The Turnbull government has announced 14,000 new high-level home care packages for older Australians so people can stay in their own places for longer.
An extra 14,000 high-level home care places for older Australians to stay in their own homes has been seen as a start by aged care groups.
But Labor has dismissed the budget announcement, saying it won't address the crisis created under the government's watch.
The new packages will cost $1.6 billion over four years and come on top of an additional 6000 high-level places announced in December's mid-year budget update.
But there are currently 56,850 people on the waiting list for a high-level package and 25 per cent of them aren't receiving any interim care.
Overall, there are 105,000 people waiting for a package.
The Turnbull government in Tuesday's budget also funded 13,500 residential aged care places and 775 short term "restorative" places.
"Just because you are getting older does not mean you should have to surrender your dignity or your choice," Treasurer Scott Morrison said in his budget speech.
Mr Morrison says by 2021/22 more than 74,000 high-level home care places will be available.
A high-level care package provides a yearly subsidy of up to $50,000.
The government has also found more than $60 million to make the My Aged Care website easier to use.
Labor says the 14,000 packages over four years is a "cruel hoax" and wasn't enough to keep pace with demand.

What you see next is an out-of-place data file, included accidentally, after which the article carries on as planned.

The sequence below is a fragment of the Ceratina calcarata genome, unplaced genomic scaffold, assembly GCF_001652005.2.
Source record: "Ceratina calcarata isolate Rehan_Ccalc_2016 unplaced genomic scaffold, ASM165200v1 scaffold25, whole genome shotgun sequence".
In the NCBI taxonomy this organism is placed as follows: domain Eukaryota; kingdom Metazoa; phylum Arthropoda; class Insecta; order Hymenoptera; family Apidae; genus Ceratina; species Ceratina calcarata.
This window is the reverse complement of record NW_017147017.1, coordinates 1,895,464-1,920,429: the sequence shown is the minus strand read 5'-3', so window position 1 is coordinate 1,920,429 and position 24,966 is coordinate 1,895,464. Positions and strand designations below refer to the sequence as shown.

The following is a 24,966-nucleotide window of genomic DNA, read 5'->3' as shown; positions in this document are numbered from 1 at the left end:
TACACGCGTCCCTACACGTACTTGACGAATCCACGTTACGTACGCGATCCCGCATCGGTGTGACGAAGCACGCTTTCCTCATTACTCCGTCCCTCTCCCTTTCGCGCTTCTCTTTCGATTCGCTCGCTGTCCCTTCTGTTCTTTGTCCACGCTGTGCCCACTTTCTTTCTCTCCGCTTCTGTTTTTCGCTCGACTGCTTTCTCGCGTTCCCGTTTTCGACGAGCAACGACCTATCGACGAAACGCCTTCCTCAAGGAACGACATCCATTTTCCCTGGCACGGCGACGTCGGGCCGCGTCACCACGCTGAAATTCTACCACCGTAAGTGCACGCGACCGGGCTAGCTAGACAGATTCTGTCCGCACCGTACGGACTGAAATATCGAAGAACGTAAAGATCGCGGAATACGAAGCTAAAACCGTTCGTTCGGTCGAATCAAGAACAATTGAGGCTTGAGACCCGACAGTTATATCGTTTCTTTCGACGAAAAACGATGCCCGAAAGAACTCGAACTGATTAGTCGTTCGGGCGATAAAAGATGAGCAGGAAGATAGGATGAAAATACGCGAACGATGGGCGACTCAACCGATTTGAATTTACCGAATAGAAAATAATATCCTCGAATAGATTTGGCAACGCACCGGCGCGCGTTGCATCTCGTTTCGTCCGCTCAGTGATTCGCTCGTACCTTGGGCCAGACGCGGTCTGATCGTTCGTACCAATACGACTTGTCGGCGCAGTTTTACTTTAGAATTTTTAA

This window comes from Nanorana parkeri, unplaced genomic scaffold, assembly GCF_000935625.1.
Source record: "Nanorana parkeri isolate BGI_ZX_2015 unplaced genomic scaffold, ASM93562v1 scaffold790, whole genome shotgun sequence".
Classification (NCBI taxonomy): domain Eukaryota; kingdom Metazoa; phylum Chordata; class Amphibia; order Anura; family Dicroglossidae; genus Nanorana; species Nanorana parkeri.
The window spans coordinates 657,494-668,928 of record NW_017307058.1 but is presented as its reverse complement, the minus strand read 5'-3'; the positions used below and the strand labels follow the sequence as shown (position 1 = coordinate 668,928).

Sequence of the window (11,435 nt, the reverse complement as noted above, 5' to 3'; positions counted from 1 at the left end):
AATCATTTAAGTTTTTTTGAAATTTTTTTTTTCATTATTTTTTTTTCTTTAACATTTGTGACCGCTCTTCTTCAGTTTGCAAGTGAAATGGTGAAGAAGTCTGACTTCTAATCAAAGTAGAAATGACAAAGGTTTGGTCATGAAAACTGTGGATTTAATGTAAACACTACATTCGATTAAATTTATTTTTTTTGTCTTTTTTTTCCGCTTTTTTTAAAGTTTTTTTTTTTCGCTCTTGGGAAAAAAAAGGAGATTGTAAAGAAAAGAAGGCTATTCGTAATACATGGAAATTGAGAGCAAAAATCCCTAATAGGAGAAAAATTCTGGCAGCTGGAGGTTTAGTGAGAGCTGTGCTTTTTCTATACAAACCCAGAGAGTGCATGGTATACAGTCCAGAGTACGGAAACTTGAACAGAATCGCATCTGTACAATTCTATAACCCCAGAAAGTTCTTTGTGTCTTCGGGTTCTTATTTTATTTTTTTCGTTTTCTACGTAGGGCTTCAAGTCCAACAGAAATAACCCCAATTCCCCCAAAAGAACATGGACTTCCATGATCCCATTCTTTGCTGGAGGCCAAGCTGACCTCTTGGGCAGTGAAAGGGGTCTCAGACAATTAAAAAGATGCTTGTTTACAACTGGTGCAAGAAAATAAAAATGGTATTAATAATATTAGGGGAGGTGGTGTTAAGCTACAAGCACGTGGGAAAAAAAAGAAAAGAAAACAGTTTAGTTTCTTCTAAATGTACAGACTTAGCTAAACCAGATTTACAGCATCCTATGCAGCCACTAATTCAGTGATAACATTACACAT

"The waiting list grew by 20,000 in the last six months of 2017 alone," the party's ageing spokeswoman Julie Collins said.
"The government needs to apologise for over-promising, under-delivering and failing older Australians yet again."
After a string of scandals at some aged care facilities, there is also a new one-stop shop for complaints with the establishment of the Aged Care Quality and Safety Commission.
More than $80 million has been invested in mental health services for older Australians to combat depression and loneliness.
The Australian Medical Association welcomed the "necessary" funding for aged care.
"The investments in aged care and mental health must be seen as down-payments with more attention needed in coming years and decades as community demand drastically increases," president Michael Gannon said.
Aged and Community Services Australia chief executive Pat Sparrow said Tuesday's budget "demonstrated the government's commitment to aged care services".
She said the sector was pleased with the additional 14,000 home care packages and the smaller commitment to residential aged care.
Council on the Ageing chief executive Ian Yates was also pleased to see the funding for mental health support.
"We really really welcome this," he told reporters.
The Australian Nursing and Midwifery Federation was disappointed to see chronic low staffing levels not addressed in the budget.